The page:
Deeper into the Shadows

Jeffrey Kaye


February 9, 2011

Before the onset of the Great Recession, immigrant labor was cited as a boom to the U.S. economy. In towns and cities across the country, immigrant labor—documented or otherwise—filled positions in growing businesses and industries where demand outpaced the supply of native-born workers. Since the onset of the economic downturn in 2008 and the rise in U.S. unemployment, some analysts and politicians—looking for a convenient scapegoat—have turned on that immigrant workforce and their employers, arguing that deporting eight million undocumented immigrant workers will create eight million new jobs for the native-born. This over-simplified equation ignores the complicated and inter-dependent roles that immigrants play in our economy. A 2010 study by the Fiscal Policy Institute on the economic contributions of immigrants in the 25 largest metropolitan areas in the United States makes the point well:

The results were clear: immigrants contribute to the economy in direct relation to their share of the population. In the 25 largest metropolitan areas combined, immigrants make up 20 percent of the population and are responsible for 20 percent of economic output. Together, these metro areas comprise 42 percent of the total population of the country, 66 percent of all immigrants, and half of the country’s total Gross Domestic Product.

Immigrant workers are an important part of our labor force. Those who are undocumented, in many cases, entered the workforce when demand was high and have lived in this country for many years, setting down roots and becoming productive members of their communities. Ripping them from their jobs and families or driving them deeper underground will only hurt the U.S. economy.

As Daniel Griswold of the Cato Institute recently testified before Congress, “We cannot deport our way out of unemployment.” Undocumented immigration is not the cause of high unemployment. Deporting undocumented immigrants will not automatically create new job openings for unemployed Americans. High unemployment is not associated with high levels of immigration at the regional, state, or county levels, and immigration is not associated with high levels of unemployment among minorities. Recently arrived immigrants and unemployed U.S. workers live in different areas, have different levels of education and experience, and work in different occupations. Some long-time unemployed Americans may be willing to take lower-skilled, low-paying jobs out of desperation, but that is hardly a long-term solution to our economic problems.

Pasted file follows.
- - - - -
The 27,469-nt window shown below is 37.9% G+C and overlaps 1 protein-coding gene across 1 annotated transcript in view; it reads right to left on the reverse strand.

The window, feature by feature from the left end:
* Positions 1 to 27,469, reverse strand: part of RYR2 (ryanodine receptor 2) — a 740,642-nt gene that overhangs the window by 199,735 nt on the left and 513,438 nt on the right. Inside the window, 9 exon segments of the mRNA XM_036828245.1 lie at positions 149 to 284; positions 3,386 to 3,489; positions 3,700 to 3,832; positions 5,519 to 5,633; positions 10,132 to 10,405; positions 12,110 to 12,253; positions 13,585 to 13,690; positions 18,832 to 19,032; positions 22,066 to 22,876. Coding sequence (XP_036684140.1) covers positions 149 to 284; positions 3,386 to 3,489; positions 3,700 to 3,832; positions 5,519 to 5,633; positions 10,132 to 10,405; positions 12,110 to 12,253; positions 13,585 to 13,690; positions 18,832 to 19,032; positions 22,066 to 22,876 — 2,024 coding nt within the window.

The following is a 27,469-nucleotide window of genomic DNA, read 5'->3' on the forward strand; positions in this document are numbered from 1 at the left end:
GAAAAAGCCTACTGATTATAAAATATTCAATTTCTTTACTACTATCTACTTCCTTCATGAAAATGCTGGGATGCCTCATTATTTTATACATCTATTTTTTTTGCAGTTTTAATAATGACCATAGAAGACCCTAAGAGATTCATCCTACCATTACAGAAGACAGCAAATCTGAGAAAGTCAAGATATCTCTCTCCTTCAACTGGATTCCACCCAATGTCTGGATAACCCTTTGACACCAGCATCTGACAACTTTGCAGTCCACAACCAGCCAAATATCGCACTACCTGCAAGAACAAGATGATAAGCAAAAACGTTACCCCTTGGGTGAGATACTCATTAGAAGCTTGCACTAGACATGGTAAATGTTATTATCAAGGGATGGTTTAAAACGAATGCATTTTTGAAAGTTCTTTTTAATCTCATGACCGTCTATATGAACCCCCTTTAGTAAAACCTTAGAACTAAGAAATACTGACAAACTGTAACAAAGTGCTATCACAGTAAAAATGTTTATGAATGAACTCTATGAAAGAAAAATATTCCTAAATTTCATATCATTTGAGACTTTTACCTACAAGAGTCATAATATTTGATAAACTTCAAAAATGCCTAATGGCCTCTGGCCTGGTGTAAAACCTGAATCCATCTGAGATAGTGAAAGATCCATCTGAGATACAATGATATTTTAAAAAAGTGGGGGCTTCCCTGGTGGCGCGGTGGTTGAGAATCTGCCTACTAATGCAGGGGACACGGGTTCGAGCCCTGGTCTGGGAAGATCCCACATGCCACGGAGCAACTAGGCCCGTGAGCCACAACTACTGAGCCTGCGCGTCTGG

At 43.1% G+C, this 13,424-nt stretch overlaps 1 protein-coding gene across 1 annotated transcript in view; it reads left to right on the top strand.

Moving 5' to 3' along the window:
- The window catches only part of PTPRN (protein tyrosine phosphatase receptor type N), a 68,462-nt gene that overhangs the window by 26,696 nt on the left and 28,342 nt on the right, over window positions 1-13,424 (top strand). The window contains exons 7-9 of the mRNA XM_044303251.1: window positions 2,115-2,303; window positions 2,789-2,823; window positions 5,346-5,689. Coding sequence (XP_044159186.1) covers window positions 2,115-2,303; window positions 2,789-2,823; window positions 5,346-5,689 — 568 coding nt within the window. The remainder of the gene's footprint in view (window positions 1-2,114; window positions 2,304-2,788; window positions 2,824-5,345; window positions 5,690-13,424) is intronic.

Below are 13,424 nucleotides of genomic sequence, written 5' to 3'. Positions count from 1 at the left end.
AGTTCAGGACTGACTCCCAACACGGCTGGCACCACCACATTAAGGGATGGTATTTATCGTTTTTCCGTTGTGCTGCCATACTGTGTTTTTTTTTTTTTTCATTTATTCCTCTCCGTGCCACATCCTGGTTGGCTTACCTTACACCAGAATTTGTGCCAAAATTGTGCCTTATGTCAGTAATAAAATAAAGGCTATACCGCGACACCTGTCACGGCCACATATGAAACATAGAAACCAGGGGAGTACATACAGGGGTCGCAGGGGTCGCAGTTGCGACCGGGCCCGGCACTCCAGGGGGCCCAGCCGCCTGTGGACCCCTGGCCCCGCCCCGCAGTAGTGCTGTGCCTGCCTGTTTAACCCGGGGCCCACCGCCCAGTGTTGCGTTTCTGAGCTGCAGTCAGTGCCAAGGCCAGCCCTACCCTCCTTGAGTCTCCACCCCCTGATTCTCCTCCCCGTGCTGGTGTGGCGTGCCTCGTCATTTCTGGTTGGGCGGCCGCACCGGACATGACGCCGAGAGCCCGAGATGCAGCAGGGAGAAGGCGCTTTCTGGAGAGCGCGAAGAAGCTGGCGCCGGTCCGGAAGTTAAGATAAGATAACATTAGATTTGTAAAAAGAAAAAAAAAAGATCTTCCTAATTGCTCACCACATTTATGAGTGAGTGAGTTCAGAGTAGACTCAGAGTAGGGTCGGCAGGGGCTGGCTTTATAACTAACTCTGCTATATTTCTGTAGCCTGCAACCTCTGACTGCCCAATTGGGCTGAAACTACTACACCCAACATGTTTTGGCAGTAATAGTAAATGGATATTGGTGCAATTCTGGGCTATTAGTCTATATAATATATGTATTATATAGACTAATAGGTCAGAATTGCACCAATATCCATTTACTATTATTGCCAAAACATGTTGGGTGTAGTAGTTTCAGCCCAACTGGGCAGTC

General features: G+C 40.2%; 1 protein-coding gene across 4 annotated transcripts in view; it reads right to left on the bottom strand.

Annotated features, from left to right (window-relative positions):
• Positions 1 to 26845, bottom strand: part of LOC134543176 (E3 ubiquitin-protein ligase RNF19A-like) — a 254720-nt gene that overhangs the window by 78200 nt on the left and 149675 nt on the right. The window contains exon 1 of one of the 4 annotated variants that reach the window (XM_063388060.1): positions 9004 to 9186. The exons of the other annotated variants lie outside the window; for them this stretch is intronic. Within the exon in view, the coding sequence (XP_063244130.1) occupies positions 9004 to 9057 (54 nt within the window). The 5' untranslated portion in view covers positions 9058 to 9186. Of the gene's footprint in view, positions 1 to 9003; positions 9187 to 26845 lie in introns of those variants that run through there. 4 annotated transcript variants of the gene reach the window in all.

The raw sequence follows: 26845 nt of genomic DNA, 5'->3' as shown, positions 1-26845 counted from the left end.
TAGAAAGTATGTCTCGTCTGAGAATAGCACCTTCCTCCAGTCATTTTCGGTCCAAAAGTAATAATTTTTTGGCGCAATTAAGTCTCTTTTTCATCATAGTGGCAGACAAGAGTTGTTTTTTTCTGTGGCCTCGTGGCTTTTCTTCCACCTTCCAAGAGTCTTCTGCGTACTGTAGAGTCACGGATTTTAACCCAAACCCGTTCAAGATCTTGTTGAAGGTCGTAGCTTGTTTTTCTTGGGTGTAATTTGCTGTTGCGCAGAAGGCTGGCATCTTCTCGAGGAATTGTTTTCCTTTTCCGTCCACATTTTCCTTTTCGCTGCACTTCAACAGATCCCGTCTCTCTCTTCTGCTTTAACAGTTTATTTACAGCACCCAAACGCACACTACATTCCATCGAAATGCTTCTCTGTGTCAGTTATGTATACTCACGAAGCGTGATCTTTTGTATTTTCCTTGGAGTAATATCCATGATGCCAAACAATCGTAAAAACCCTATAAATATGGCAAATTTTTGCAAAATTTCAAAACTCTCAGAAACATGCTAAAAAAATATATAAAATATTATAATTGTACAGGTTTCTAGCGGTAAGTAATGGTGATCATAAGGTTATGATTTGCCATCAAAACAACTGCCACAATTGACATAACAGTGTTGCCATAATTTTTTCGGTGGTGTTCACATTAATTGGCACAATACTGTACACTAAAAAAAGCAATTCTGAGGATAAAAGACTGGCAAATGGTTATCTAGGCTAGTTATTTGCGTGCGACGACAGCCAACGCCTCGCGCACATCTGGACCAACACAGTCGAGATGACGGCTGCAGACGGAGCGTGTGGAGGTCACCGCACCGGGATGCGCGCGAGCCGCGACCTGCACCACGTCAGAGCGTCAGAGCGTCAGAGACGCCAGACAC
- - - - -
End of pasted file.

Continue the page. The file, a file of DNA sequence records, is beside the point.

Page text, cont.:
Furthermore, undocumented immigrants are workers, taxpayers, and consumers; forcing them to leave an area means a decrease in tax revenue, economic output, and consumer purchasing power. Economists have estimated that mass deportation would cost the U.S. economy $2.6 trillion in cumulative lost Gross Domestic Product (GDP) over 10 years, not including the actual cost of deportation.

Unauthorized workers are also human beings with families, hopes, and dreams. Many lived in “mixed-status” families, which means they are married to U.S. citizens or legal immigrants and have U.S.-citizen children. Deporting undocumented immigrants means separating American families, and tearing parents away from their children. It means that people who have been living in the U.S. for years and have established strong roots here are suddenly displaced.

What is the solution? While there are unscrupulous employers who should be the priority for immigration enforcement, the practical reality, so often overlooked in this debate, is that the vast majority of employers are attempting to do their best to make a good life for themselves and their employees. They want to comply with the law—including our immigration laws, and in many cases are devastated to learn that the immigrants who have been working for them for many years are undocumented. Ironically, it is these employers who are frequently the target of worksite actions, with negative consequences for both employer and employees.

This article by noted journalist Jeffrey Kaye illustrates the dilemmas involved in our current worksite enforcement strategy. What happens to local businesses and economies when audits result in mass firings of workers? What happens to those workers and their families when they are fired? Does the current system really benefit anyone?

The Immigration Policy Center believes that the answer to the last question is “no,” and that only by overhauling our current immigration system and replacing it with one that meets the needs of the 21st century will we get past the hardships and quandaries Mr. Kaye so ably details in his report.


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